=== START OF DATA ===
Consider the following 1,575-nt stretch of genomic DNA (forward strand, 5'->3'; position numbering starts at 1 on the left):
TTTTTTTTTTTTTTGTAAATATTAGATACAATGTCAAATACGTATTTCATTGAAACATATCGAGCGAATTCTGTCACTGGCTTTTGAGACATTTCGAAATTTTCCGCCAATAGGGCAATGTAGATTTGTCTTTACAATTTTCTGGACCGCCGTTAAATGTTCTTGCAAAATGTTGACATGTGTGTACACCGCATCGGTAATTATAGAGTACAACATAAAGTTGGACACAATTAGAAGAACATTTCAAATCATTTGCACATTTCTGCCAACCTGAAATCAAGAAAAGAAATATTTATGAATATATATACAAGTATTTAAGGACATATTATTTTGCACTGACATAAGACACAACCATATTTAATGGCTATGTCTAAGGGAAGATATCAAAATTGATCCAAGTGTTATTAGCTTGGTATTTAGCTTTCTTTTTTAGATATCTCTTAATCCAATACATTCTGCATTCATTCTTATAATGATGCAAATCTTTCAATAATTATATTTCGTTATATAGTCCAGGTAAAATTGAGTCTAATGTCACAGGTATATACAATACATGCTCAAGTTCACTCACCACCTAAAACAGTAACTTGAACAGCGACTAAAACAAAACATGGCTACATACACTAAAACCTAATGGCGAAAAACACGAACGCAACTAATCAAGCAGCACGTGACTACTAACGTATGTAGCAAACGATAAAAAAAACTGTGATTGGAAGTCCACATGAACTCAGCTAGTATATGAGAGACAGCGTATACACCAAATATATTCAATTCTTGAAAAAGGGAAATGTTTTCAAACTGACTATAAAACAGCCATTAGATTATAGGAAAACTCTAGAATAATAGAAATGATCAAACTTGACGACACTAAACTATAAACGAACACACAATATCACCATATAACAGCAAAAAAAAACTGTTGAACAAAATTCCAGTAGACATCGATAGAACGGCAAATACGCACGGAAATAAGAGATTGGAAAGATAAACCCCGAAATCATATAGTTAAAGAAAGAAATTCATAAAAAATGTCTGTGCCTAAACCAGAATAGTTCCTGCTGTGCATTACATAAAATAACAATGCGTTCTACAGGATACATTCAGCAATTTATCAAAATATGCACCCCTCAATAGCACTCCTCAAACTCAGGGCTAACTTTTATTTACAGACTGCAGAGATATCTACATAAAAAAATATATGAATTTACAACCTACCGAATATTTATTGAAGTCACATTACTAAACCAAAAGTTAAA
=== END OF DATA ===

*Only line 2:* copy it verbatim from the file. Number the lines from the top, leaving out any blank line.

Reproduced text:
TTTTTTTTTTTTTTGTAAATATTAGATACAATGTCAAATACGTATTTCATTGAAACATATCGAGCGAATTCTGTCACTGGCTTTTGAGACATTTCGAAATTTTCCGCCAATAGGGCAATGTAGATTTGTCTTTACAATTTTCTGGACCGCCGTTAAATGTTCTTGCAAAATGTTGACATGTGTGTACACCGCATCGGTAATTATAGAGTACAACATAAAGTTGGACACAATTAGAAGAACATTTCAAATCATTTGCACATTTCTGCCAACCTGAAATCAAGAAAAGAAATATTTATGAATATATATACAAGTATTTAAGGACATATTATTTTGCACTGACATAAGACACAACCATATTTAATGGCTATGTCTAAGGGAAGATATCAAAATTGATCCAAGTGTTATTAGCTTGGTATTTAGCTTTCTTTTTTAGATATCTCTTAATCCAATACATTCTGCATTCATTCTTATAATGATGCAAATCTTTCAATAATTATATTTCGTTATATAGTCCAGGTAAAATTGAGTCTAATGTCACAGGTATATACAATACATGCTCAAGTTCACTCACCACCTAAAACAGTAACTTGAACAGCGACTAAAACAAAACATGGCTACATACACTAAAACCTAATGGCGAAAAACACGAACGCAACTAATCAAGCAGCACGTGACTACTAACGTATGTAGCAAACGATAAAAAAAACTGTGATTGGAAGTCCACATGAACTCAGCTAGTATATGAGAGACAGCGTATACACCAAATATATTCAATTCTTGAAAAAGGGAAATGTTTTCAAACTGACTATAAAACAGCCATTAGATTATAGGAAAACTCTAGAATAATAGAAATGATCAAACTTGACGACACTAAACTATAAACGAACACACAATATCACCATATAACAGCAAAAAAAAACTGTTGAACAAAATTCCAGTAGACATCGATAGAACGGCAAATACGCACGGAAATAAGAGATTGGAAAGATAAACCCCGAAATCATATAGTTAAAGAAAGAAATTCATAAAAAATGTCTGTGCCTAAACCAGAATAGTTCCTGCTGTGCATTACATAAAATAACAATGCGTTCTACAGGATACATTCAGCAATTTATCAAAATATGCACCCCTCAATAGCACTCCTCAAACTCAGGGCTAACTTTTATTTACAGACTGCAGAGATATCTACATAAAAAAATATATGAATTTACAACCTACCGAATATTTATTGAAGTCACATTACTAAACCAAAAGTTAAA